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d3jake

Collision tests and creeping time

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Hello all! For the last year or so I've been working on a game in SDL. Recently (within the last month or more) I've started making a lot of progress. I've gotten a basic weapon system going, and am writing a class for animated sprites. The problem that I am having now is with collision. I have written some pseudo-code that I want to test in a small example game, separate from my main game, to see if it works correctly. Due to the low velocities of the current weapons, and high frame rate from my computer I doubt that I should have any problems with object moving too quickly for my collision code to catch it. However I want my game to work well with slower machines as well as higher-end. The problem that arises is if the frame rate is very low, there is a chance that objects will not act as they should (objects passing through each other instead of colliding.) My question is about the "creeping time" approach that can be taken for fast moving objects and\or low frame rates which increases the time between checks of collision. The only reference that goes into it that I know of is from Lazy Foo's web SDL web site: here. Even with the source code I am a bit lost when it comes to the theory. Are the vectors of movement used to calculate how far the objects have moved in .001ms, and go ahead from there? How is it known how far to look ahead for the next collision? Or is it part of the algorithm? If anybody could point out resources (preferably free) to where I could read up on this, that would be great. EDIT: Apparently these forums use HTML instead of BB code...

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The solution to your problem is making sure that the game physics and logic are updated at a fixed rate (like 30 or 60 fps), independent from the rendering which will happen as fast as possible. When rendering faster than the game is updating, you usually update one frame ahead and then render the interpolated positions between the previous and next frames.

I don't have a favourite article about this, but I think this one might explain things in more detail.

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Here is a really good article from gamasutra.

Basically, if you take the position vector of an objects movement (endpos - startpos) and compare it another object (you can subtract the second objects position vector from the firsts to get their relative movement), using dot products and pythagorean's theorem, you can find the distance to the closest point that they hit. If you do this with all other objects in the scene, you can calculate where the closest collision is (if there is one). Then, using some simple physics, you can determine the time it takes to get to that point (timeleft = timestep - distanceinxdirection / velocityinxdirection). From there, you can compute some kind of bounce and continue for the duration of the frame, but make sure to do the same with all movement, not just the first check.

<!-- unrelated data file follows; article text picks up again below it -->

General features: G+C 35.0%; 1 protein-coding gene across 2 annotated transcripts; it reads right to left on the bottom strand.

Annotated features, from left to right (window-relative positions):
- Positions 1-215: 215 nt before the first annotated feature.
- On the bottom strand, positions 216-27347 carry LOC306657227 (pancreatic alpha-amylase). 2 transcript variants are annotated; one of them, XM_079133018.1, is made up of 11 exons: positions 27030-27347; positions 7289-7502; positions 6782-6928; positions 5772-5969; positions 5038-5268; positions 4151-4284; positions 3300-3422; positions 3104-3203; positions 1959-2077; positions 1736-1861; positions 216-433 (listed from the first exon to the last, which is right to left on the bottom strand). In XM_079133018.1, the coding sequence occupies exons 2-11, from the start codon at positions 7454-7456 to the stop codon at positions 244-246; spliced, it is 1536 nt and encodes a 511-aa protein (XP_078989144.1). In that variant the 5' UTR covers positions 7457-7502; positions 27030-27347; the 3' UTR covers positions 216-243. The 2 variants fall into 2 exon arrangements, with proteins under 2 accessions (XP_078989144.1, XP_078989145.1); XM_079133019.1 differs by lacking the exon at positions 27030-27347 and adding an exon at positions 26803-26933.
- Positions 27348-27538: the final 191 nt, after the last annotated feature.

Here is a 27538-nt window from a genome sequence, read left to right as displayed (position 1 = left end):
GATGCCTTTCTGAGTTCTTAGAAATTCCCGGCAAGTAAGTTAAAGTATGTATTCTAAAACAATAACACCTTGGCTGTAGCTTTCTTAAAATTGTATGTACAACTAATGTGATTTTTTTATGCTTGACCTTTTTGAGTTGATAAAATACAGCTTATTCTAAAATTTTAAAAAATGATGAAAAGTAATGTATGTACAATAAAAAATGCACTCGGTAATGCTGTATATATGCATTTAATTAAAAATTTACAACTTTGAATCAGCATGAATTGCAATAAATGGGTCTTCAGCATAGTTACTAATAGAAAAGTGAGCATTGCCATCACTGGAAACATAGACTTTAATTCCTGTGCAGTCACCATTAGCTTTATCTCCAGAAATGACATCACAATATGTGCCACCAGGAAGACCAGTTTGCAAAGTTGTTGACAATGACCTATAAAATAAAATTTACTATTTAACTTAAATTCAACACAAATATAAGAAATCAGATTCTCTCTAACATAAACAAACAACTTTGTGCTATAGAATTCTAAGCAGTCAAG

Oh, and somewhere in that article they messed up the math a bit, but it was a while ago that I read it and I can't remember what. But they did state the principle correctly.

I always test everything I do in Java, just because I can set up a graphical demonstration in about 20 minutes. One interesting way I found to solve the collision detection between any two objects of any size and shape is to have the object have a list of all of its circles, each of which has the same center but different radiuses, and each circle has its edge along some edge of the object. I'm not sure about complex objects, but on objects requiring less than 20 circles, I haven't found any loss in efficiency (and in fact, it is faster for some objects) and the idea behind this is extremely easy to comprehend.

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Wow... responses quickly! yay!

Quote:
Original post by Brain meI always test everything I do in Java, just because I can set up a graphical demonstration in about 20 minutes. One interesting way I found to solve the collision detection between any two objects of any size and shape is to have the object have a list of all of its circles, each of which has the same center but different radiuses, and each circle has its edge along some edge of the object. I'm not sure about complex objects, but on objects requiring less than 20 circles, I haven't found any loss in efficiency (and in fact, it is faster for some objects) and the idea behind this is extremely easy to comprehend.


Cool, thanks for the idea. I had decided to use circles for a first-pass of collision instead of always checking against every box of every object. I figure even that basic approach should help save some CPU time.

Quote:
Basically, if you take the position vector of an objects movement ... not just the first check.


Ahh, okay. I'd love to try that out, but my bed is calling me. Thanks for the help!

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Quote:
Original post by Brain me
Rendering as fast as possible at a fixed update rate is pointless. If you render a scene and nothing has changed since the last scene, what's the point of re-rendering?


As I said, you render interpolated positions and rotations between updates. Everything looks very smooth, but the stable simulation with a fixed time-step makes things much easier.

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